Humboldtians in Focus

Beyond Market Wisdom

By Claudia Keser, Ralf Paquin and Christian Wey

This year, the Nobel Prize for Economics has been awarded to two Humboldtians: Elinor Ostrom and Oliver E. Williamson. Their work has yielded insights into why people and firms often behave rather differently from the way they are supposed to according to classic economic market theory.

Elinor Ostrom
Elinor Ostrom
Foto: Indiana University

At first glance, you may wonder why the Nobel Prize was awarded jointly to two academics who employ such different research methods for their very different research ambitions. Oliver Williamson of the University of California in Berkeleyargues purely theoretically and essentially deals with enterprises. In 1987, he was granted the Humboldt Research Award for his seminal achievements in developing institutional economics. Elinor Ostrom from Indiana University in Bloomington, by contrast, uses an empirical approach to analyse the self-management of common pool resources. In May of this year, she was granted the Reimar Lüst Award for International Scholarly and Cultural Exchange which is conferred jointly by the Humboldt Foundation and the Fritz Thyssen Foundation.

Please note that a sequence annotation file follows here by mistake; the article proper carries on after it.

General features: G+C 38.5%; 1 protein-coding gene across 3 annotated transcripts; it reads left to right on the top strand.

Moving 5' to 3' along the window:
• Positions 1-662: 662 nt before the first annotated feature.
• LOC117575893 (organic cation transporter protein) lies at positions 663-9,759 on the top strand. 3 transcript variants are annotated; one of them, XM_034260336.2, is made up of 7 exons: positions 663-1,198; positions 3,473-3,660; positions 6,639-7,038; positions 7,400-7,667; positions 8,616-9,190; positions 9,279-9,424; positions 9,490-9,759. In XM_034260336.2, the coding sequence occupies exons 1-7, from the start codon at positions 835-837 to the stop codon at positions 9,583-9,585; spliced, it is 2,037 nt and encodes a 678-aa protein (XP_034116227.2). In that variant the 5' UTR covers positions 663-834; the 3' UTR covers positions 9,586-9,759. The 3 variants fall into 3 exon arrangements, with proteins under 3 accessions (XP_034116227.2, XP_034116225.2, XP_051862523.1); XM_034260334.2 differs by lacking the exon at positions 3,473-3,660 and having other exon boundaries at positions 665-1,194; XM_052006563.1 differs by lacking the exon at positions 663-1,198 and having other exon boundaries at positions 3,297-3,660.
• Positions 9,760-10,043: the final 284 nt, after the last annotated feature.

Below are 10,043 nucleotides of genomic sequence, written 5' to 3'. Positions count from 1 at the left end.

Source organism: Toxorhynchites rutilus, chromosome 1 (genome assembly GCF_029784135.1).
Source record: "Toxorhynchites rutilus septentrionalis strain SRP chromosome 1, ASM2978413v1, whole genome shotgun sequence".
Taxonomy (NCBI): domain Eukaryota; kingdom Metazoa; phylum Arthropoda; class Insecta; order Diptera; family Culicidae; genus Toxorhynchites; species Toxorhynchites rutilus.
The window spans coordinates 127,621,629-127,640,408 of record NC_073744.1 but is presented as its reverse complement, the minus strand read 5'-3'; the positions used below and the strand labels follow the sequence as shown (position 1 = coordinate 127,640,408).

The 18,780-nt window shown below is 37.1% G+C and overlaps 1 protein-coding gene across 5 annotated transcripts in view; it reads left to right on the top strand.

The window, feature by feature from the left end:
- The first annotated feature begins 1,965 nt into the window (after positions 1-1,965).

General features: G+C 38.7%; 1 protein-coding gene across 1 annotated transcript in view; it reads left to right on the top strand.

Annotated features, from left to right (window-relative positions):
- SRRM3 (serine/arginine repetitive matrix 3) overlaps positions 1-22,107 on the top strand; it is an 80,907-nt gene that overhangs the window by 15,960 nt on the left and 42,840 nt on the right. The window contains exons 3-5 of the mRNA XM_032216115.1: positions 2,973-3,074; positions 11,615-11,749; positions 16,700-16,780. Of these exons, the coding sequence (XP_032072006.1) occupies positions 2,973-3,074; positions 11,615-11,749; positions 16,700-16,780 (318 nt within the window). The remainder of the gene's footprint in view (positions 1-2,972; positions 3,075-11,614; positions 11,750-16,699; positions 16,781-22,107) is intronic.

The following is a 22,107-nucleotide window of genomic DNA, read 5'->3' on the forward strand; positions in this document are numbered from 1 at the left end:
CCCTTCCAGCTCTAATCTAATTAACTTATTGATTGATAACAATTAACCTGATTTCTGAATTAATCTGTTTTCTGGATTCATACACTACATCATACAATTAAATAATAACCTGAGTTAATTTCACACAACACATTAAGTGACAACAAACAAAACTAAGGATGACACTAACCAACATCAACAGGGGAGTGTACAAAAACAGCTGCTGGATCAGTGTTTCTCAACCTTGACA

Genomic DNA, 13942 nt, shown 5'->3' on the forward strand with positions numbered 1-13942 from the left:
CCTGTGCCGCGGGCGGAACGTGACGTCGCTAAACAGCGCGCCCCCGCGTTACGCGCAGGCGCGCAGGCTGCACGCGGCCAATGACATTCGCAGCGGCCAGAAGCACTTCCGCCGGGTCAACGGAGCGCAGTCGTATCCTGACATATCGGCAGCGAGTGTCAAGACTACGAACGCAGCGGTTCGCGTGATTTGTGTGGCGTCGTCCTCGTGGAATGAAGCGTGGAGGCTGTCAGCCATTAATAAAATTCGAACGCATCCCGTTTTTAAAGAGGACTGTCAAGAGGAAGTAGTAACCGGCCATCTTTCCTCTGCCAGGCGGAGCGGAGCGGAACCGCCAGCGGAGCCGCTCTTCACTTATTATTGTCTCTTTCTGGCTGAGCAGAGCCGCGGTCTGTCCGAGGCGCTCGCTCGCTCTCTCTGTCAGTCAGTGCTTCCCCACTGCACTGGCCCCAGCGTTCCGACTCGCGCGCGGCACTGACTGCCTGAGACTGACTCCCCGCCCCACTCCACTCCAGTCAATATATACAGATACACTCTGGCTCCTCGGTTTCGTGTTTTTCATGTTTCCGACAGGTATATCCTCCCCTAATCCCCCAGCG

At second glance, you start to recognise the elements linking the work of the two laureates. They both examine situations in which free markets fail, but neither sees the solution in state intervention. Rather, they are interested in an issue that belongs in the field of microeconomics: how institutions – not least in terms of rules and steering mechanisms – arise naturally from the behaviour of individual economic subjects. To this end, they both use an interdisciplinary approach and do not – like most economists – use Homo economicus, the egoist who always seeks his own advantage, as a prototype.